NEW YORK — Beneath Tony Dungy's frozen expression and icy sideline demeanor was always a burning desire to win — for his team, for his players and for the minority coaches who might follow him in the NFL.
"No question, you felt like I really need to succeed and need to show people African-American coaches can do this," Dungy said. "The Art Shells and Dennis Greens and Ray Rhodeses were still few and far between. Of course, you always want to win for your team and yourself. But you thought we can make this easier for the next group of guys to come along, so I really need to do this well."
Dungy coached so well in Tampa Bay and Indianapolis over 13 seasons, he is a finalist for the Pro Football Hall of Fame in his first year of eligibility.
In 1996, Dungy took over a Bucs franchise that had three winning seasons among its first 20. A safety for the Super Bowl champion Steelers in 1978 and a longtime defensive coordinator, he was the architect of the Tampa 2 scheme. Anchored by Warren Sapp, Derrick Brooks and John Lynch, the Bucs enjoyed a run of 12 seasons as one of the league's best defenses.
"It wasn't a very popular coaching style in the NFL at that time; the calmness, the demeanor, faith, family then football," Brooks said. "Here we are, perennial losers, and now you've got a coach doing it with a style that's not popular. And we're off to an 0-5 (and 1-8) start with this."
But Dungy's steady hand transformed the Bucs from lovable losers to perennial playoff contenders. After that inaugural 6-10 record, Dungy never had another losing season.
In 1999, Dungy led the Bucs to within 4:44 of the Super Bowl. The Bucs held the Rams' "Greatest Show on Turf" offense to only 11 points but fell 11-6 in the NFC title game. Dungy was fired by the Bucs after the 2001 season, but he left a defense that Jon Gruden parlayed into a Super Bowl XXXVII win over the Raiders the next season.
Meanwhile, Dungy's star continued to rise in Indianapolis. The Colts won the Super Bowl on Feb. 4, 2007. Dungy became the first African-American coach to do so, beating the Bears and coach Lovie Smith, his former linebackers coach.
"He brought a consistency in his approach and the culture there that we hadn't really felt," Lynch said. "They had been so bad, and I was a part of that. The answer was always change. 'We've got to change players. We've got to change schemes. We've got to change coordinators. We've got to change this and that.' Tony came in and said we're done with that. We're going to draft good players, and … we believe in our systems. If you trust them, they will work. They're proven. It was even to the point he was stubborn with it, but he made us believe."
Dungy's 10.7 wins per season are the best in league history for coaches with more than four seasons, and he won at least 10 games in each of his final seven seasons.
"Not only was he an unbelievable football coach, he had an unbelievable impact on his players and their families," Lynch said.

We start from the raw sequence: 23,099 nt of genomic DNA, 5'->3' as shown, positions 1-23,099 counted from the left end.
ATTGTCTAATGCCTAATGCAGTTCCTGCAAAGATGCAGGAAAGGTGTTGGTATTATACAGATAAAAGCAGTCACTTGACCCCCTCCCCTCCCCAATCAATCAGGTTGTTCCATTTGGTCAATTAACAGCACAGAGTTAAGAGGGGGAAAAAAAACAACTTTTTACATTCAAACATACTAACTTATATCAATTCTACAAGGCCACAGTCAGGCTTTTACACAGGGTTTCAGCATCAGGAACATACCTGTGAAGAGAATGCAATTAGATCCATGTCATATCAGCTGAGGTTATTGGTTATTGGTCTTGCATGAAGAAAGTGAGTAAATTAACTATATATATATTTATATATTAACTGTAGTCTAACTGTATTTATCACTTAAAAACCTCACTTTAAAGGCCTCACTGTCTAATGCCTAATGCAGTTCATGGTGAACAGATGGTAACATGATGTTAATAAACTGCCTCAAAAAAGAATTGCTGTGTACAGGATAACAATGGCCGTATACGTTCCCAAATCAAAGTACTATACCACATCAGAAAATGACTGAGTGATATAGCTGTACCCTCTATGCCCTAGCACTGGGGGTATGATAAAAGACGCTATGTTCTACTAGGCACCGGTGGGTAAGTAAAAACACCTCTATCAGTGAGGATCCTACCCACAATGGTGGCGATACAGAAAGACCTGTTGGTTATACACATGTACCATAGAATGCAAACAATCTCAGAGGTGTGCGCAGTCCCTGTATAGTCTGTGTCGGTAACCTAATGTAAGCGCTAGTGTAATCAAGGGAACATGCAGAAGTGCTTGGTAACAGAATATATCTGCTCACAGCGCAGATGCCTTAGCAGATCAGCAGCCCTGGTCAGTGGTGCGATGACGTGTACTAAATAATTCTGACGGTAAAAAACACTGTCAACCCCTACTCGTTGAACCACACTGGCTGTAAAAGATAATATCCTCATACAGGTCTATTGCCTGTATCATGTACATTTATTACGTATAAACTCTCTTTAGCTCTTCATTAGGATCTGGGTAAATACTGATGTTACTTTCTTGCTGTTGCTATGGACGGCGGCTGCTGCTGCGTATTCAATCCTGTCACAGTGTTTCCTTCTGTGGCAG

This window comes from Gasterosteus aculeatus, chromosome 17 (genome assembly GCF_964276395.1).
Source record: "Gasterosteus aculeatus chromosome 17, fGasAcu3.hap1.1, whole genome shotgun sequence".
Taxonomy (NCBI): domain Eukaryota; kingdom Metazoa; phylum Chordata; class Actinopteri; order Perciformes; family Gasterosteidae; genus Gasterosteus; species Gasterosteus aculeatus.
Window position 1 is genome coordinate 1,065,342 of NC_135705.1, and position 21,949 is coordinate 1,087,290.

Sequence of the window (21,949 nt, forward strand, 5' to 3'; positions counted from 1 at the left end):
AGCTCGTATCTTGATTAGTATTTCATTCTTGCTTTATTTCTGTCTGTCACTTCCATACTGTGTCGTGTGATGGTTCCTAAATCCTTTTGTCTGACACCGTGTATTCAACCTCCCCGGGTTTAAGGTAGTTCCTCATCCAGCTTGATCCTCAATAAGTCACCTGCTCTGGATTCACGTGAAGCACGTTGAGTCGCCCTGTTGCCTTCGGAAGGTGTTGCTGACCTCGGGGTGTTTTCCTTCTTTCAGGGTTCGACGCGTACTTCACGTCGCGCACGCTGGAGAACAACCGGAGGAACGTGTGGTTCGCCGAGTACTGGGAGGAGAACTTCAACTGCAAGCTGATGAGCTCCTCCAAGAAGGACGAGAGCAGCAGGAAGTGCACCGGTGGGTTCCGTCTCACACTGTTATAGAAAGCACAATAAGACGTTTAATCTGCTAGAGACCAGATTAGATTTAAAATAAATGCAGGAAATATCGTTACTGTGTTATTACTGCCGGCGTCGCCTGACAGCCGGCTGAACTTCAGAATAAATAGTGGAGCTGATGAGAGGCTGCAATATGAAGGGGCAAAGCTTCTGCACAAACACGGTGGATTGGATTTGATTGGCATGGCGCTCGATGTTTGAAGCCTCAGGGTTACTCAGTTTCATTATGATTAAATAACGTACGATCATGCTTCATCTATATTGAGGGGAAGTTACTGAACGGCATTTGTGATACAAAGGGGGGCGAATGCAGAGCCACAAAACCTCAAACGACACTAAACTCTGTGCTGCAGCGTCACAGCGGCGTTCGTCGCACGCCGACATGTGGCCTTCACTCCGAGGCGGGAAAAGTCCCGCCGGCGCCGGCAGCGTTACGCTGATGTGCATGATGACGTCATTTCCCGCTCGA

The same is true about the NFL's willingness to hire minority coaches. Five of Dungy's assistants, all African-Americans, have became head coaches: Smith, Herm Edwards, Mike Tomlin, Jim Caldwell and Leslie Frazier.
"I remember you used to count the African-American coaches on one hand," Dungy said. "It's great to get into a position where teams will be able to hire guys and give opportunities to go out and win."
The case for Dungy
Dungy's teams made the playoffs 11 times in 13 seasons and won six division titles. He inherited a train wreck in Tampa Bay. Still, he managed to build a powerhouse that won the Super Bowl the season after Dungy was fired. A year after retiring, Caldwell's Colts lost to the Saints in the Super Bowl.
Only five coaches — John Madden, George Allen, George Halas, Don Shula and Paul Brown — have a better winning percentage in at least 100 games than Dungy's .668.
Furthermore, Dungy has done more to foster the hiring of minority coaches and assistants than anyone. He also is often called upon by the league due to his level-headed, even-keeled manner.
The case against Dungy
Detractors point to Dungy winning only one Super Bowl despite having a future first-ballot Hall of Fame quarterback in the Colts' Peyton Manning. Three coaches who have won two Super Bowls — Tom Flores, Jimmy Johnson and George Seifert — have never even been finalists. Dungy also ranks only 21st in regular-season wins.
What's likely to happen
Dungy should sail into the top 10, but it's hard to predict what happens after that. Many committee members believe he will not be elected.
But Dungy, who is up against three of his former players — Brooks, Lynch and Marvin Harrison — said he is just enjoying the ride.
"It would be great to get all those guys into the Hall of Fame and know you had something to do in opening doors and help guys develop into Hall of Fame players," Dungy said.
"That's kind of your reward as a head coach."
Rick Stroud can be reached at email@example.com and heard from 6 to 9 a.m. weekdays on WDAE-620. Follow him on Twitter at @NFLStroud.